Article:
2 Bedding down in the open
An L-shaped timber partition wall hives off space for two bedrooms in this 64sq m (689sq ft) apartment by Sinato in Kanagawa, Japan. The partition becomes a large piece of furniture on which you can hang a painting, store books on shelves and sit on its bench seating, which has deep storage drawers underneath. Behind the partition are two open-plan bedrooms divided by a concrete wall with light filtering through to the accommodation through the clerestory windows at its top. At each end of the u-shaped partition is an open doorway – the entrance to each bedroom.
3 Cartoon caper
The bedroom of this 27sq m (290sq ft) studio apartment is part of a design by Australian Nicholas Gurney, who specialises in modest spaces for Oz’s fastest growing demographic: singletons. The Sydney home features a clutter-free bedroom thanks to its ceiling-to-duvet-level storage cupboards and a recessed shelf for books all hidden behind painted plywood panels. Below the bed are deep drawers. This bedroom is part of a timber pod that was inserted into the space with a sliding panel to close off the sleeping quarters when it is not in use. The pod also contained an entrance hall, bathroom and storage, and the apartment has been colour-blocked in the graphic shades of Mickey Mouse, a red bedroom, yellow bookshelves and a black kitchen.
4 Stairway to tidy heaven
In this open-plan space in Koriyama, Japan, architect Kotaro Anzai has installed drawers and pigeonholes into the ply and ash construction, using Japanese carpentry techniques to combine the stairs with storage. The owners house their kitchen crockery here, and helpful numerical handles quickly help them find what they’re looking for.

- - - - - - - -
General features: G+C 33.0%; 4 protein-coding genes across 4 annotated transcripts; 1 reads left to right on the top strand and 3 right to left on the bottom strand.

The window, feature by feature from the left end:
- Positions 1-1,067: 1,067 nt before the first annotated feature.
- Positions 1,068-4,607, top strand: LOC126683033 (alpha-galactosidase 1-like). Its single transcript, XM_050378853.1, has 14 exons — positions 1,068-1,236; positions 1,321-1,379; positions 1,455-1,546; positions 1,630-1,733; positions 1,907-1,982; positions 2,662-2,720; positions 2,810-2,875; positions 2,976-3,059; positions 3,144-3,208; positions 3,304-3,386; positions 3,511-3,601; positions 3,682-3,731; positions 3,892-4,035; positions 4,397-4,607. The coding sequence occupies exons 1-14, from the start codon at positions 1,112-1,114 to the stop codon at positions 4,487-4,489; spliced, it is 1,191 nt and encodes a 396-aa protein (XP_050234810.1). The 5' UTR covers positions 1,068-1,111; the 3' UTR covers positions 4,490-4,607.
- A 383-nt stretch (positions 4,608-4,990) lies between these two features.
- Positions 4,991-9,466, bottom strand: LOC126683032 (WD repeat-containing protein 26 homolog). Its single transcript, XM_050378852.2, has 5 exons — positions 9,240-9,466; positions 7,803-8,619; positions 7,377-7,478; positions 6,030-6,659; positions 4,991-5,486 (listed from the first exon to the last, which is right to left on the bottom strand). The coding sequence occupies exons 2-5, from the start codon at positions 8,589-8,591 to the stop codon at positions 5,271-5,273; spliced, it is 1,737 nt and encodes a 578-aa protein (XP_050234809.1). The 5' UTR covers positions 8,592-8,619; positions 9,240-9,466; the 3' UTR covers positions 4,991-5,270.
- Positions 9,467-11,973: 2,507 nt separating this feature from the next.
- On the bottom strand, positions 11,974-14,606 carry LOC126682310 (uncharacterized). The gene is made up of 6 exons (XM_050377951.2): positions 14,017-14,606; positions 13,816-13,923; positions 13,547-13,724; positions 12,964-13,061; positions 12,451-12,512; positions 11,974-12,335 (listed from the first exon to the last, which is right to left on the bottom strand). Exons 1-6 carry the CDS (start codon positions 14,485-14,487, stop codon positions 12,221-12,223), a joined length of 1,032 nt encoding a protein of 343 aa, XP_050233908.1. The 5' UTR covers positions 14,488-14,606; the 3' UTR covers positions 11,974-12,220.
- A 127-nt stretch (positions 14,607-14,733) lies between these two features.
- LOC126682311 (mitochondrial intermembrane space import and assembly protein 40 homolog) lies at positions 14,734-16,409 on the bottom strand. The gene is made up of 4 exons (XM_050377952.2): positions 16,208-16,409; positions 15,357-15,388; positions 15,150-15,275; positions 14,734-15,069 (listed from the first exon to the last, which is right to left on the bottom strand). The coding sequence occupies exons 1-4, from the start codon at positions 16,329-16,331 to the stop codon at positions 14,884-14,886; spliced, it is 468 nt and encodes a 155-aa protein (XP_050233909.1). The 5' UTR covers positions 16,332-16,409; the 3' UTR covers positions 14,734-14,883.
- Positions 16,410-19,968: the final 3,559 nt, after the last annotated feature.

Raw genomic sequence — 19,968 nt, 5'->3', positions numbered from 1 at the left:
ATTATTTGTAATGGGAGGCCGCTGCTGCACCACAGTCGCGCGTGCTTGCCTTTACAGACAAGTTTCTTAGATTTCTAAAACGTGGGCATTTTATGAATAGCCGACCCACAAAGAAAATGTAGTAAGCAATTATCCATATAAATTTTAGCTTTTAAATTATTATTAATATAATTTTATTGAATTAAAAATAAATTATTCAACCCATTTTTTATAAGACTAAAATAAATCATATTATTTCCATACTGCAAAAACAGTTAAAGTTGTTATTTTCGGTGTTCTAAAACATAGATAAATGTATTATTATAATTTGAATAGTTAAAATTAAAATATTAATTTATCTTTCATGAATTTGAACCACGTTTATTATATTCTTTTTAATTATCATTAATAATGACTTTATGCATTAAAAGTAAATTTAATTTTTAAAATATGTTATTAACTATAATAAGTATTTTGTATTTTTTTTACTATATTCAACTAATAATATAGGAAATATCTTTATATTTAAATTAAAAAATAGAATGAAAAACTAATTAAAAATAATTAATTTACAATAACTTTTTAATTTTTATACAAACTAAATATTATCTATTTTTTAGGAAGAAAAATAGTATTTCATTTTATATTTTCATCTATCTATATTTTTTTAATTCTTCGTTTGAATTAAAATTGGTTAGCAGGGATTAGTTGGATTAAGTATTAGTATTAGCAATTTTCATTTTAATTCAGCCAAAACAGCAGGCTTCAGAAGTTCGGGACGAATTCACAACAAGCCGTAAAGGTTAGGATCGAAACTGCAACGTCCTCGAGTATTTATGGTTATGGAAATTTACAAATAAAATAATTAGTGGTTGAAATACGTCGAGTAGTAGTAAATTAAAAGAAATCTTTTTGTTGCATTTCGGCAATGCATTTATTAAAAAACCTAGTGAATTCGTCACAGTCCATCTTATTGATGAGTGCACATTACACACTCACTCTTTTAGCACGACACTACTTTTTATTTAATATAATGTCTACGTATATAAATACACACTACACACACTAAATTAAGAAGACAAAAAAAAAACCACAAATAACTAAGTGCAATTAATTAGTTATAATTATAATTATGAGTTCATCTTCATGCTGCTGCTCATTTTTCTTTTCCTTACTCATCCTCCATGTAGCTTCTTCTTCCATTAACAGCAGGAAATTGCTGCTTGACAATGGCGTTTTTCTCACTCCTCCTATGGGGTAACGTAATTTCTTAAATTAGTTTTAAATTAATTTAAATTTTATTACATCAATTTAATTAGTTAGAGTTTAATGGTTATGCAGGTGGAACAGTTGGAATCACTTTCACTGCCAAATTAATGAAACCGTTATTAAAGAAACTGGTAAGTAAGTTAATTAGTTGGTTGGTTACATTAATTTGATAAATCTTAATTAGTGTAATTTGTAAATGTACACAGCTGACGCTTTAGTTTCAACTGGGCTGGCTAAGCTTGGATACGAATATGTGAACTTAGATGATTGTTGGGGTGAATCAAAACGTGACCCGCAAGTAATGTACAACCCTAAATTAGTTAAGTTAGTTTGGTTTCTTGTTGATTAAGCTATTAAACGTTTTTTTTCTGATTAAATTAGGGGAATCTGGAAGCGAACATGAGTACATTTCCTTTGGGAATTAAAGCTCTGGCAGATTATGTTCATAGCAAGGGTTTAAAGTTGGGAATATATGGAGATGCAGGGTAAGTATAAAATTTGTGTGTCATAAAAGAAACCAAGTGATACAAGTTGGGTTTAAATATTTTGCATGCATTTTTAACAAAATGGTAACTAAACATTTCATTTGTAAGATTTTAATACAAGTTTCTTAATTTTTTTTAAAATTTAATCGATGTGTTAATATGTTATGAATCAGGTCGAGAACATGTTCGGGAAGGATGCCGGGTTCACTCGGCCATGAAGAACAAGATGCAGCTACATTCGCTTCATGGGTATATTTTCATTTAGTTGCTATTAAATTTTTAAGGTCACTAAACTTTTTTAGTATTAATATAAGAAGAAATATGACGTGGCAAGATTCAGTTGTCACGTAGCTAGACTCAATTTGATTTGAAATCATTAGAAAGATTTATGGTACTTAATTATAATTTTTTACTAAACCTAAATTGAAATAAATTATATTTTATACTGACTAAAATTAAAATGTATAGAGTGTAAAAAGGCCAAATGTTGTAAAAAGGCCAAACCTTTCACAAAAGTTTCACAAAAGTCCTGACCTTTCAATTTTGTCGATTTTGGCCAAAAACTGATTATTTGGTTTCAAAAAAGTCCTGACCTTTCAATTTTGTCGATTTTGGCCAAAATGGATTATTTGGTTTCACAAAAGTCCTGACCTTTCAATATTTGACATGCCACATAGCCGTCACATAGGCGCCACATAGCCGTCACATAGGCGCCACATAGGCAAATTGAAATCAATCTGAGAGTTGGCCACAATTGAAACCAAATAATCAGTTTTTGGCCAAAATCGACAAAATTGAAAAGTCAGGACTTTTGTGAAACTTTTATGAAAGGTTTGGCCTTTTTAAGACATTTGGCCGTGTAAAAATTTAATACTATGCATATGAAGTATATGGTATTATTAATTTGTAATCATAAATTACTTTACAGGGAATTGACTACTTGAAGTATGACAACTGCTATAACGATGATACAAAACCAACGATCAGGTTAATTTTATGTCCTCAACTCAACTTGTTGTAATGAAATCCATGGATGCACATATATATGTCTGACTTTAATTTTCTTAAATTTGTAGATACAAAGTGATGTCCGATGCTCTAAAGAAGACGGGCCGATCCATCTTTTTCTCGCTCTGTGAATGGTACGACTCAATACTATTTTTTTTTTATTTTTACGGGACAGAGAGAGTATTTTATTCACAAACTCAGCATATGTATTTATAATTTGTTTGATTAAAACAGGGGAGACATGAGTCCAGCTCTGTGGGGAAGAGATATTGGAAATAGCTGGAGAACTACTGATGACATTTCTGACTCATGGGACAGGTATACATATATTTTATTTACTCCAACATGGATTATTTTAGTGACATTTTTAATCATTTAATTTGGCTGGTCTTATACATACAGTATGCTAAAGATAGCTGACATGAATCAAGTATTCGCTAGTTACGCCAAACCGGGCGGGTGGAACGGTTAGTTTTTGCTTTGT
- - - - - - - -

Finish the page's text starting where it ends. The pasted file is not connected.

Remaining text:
5 Floor filler
If your sleeping quarters have good ceiling heights, apply some boat-building techniques and install built-in storage at floor level, as architect Bogdan Ciocodeica did in this 42sq m (138sq ft) apartment in Prague. It also adds visual interest to the space. When closed it can be a platform on which to scatter cushions for seating. When open it offers a sizeable place for toys or bedding.
6 Floor-to-ceiling storage
The studio of artist Sylvie Ye’arit Sheftel makes much use of birch ply to create a wall of colour-coded drawers to house the various materials the painter and photographer uses in her work. She lives in a studio apartment in Tel Aviv of 25sq m (270sq ft), originally designed by Israeli modernist Dov Karm in the 1950s. Raanan Stern and Shany Tal of Rust Architects reimagined the space for her, installing further drawers and shelving on the adjacent wall.
7 Making an entrance
In Moscow, Proforma Design built an open closet for the entrance hall of an apartment of 38sq m (409sq ft). The firm has taken a shop merchandising approach to the boundary wall of the flat, painting it a deep and restful blue and using wooden pegs to hang garments and keys and adding a shelving box for shoes, books and other stuff. A mirror set flush with the wall is useful for last-minute check-ups and also helps reflect light into the space.
8 Look down
The en-suite bathroom in this Spanish apartment, designed by Elii, is set under the eaves. A tiled area, home to a sunken bath, demarcates the wet area, while in the rest of the attic space, secret storage has been set into the unused volume between the rafters to open and reveal extra horizontal “cabinets” in which to stock toiletries. A second cabinet, to the fore of the toiletries cabinet, opens to reveal a make-up mirror set on to its inverse. To use you have to kneel into the space and pout. It won’t suit everyone, nor will it conform to building regulations, but your teenager will love it.
- Small Homes Grand Living is published by Gestalten and is now on sale. lha.ie